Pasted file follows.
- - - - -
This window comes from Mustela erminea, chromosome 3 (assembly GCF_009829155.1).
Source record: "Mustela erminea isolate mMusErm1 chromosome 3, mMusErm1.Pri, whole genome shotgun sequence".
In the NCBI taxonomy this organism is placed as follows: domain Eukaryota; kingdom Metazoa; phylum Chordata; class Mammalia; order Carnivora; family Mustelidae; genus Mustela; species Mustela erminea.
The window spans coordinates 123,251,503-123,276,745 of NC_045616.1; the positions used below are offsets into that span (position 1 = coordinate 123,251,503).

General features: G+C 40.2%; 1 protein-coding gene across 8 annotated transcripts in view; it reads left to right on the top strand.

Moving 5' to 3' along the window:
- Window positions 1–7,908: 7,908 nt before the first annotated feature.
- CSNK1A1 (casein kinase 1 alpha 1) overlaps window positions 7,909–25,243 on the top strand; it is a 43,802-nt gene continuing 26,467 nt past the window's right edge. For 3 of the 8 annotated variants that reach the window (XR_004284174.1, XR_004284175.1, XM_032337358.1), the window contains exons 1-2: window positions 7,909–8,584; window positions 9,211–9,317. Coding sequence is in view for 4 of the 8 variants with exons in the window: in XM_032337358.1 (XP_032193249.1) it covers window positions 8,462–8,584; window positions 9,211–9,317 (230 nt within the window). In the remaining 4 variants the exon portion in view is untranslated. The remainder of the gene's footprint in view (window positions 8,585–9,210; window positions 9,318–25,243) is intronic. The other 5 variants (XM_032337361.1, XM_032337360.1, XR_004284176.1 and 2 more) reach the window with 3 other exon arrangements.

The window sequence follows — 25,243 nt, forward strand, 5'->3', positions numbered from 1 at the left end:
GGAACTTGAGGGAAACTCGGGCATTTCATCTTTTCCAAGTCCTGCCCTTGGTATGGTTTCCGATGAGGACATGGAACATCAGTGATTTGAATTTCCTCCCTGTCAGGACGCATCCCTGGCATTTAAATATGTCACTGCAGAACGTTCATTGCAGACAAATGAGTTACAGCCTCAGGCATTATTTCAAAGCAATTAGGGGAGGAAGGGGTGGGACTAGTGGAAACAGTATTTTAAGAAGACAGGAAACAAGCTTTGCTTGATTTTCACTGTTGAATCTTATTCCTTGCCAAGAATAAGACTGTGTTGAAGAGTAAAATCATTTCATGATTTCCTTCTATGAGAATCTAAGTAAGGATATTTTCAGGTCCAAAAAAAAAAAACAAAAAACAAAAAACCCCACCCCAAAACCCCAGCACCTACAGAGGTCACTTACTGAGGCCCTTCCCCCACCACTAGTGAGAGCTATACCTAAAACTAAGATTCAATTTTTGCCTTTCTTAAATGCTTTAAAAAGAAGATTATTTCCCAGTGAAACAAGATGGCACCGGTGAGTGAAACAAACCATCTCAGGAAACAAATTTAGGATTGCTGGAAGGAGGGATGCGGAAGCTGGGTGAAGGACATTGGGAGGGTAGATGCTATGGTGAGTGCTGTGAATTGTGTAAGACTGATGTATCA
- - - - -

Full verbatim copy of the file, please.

This window comes from Mustela erminea, chromosome 3 (assembly GCF_009829155.1).
Source record: "Mustela erminea isolate mMusErm1 chromosome 3, mMusErm1.Pri, whole genome shotgun sequence".
In the NCBI taxonomy this organism is placed as follows: domain Eukaryota; kingdom Metazoa; phylum Chordata; class Mammalia; order Carnivora; family Mustelidae; genus Mustela; species Mustela erminea.
The window spans coordinates 123,251,503-123,276,745 of NC_045616.1; the positions used below are offsets into that span (position 1 = coordinate 123,251,503).

General features: G+C 40.2%; 1 protein-coding gene across 8 annotated transcripts in view; it reads left to right on the top strand.

Moving 5' to 3' along the window:
- Window positions 1–7,908: 7,908 nt before the first annotated feature.
- CSNK1A1 (casein kinase 1 alpha 1) overlaps window positions 7,909–25,243 on the top strand; it is a 43,802-nt gene continuing 26,467 nt past the window's right edge. For 3 of the 8 annotated variants that reach the window (XR_004284174.1, XR_004284175.1, XM_032337358.1), the window contains exons 1-2: window positions 7,909–8,584; window positions 9,211–9,317. Coding sequence is in view for 4 of the 8 variants with exons in the window: in XM_032337358.1 (XP_032193249.1) it covers window positions 8,462–8,584; window positions 9,211–9,317 (230 nt within the window). In the remaining 4 variants the exon portion in view is untranslated. The remainder of the gene's footprint in view (window positions 8,585–9,210; window positions 9,318–25,243) is intronic. The other 5 variants (XM_032337361.1, XM_032337360.1, XR_004284176.1 and 2 more) reach the window with 3 other exon arrangements.

The window sequence follows — 25,243 nt, forward strand, 5'->3', positions numbered from 1 at the left end:
GGAACTTGAGGGAAACTCGGGCATTTCATCTTTTCCAAGTCCTGCCCTTGGTATGGTTTCCGATGAGGACATGGAACATCAGTGATTTGAATTTCCTCCCTGTCAGGACGCATCCCTGGCATTTAAATATGTCACTGCAGAACGTTCATTGCAGACAAATGAGTTACAGCCTCAGGCATTATTTCAAAGCAATTAGGGGAGGAAGGGGTGGGACTAGTGGAAACAGTATTTTAAGAAGACAGGAAACAAGCTTTGCTTGATTTTCACTGTTGAATCTTATTCCTTGCCAAGAATAAGACTGTGTTGAAGAGTAAAATCATTTCATGATTTCCTTCTATGAGAATCTAAGTAAGGATATTTTCAGGTCCAAAAAAAAAAAACAAAAAACAAAAAACCCCACCCCAAAACCCCAGCACCTACAGAGGTCACTTACTGAGGCCCTTCCCCCACCACTAGTGAGAGCTATACCTAAAACTAAGATTCAATTTTTGCCTTTCTTAAATGCTTTAAAAAGAAGATTATTTCCCAGTGAAACAAGATGGCACCGGTGAGTGAAACAAACCATCTCAGGAAACAAATTTAGGATTGCTGGAAGGAGGGATGCGGAAGCTGGGTGAAGGACATTGGGAGGGTAGATGCTATGGTGAGTGCTGTGAATTGTGTAAGACTGATGTATCA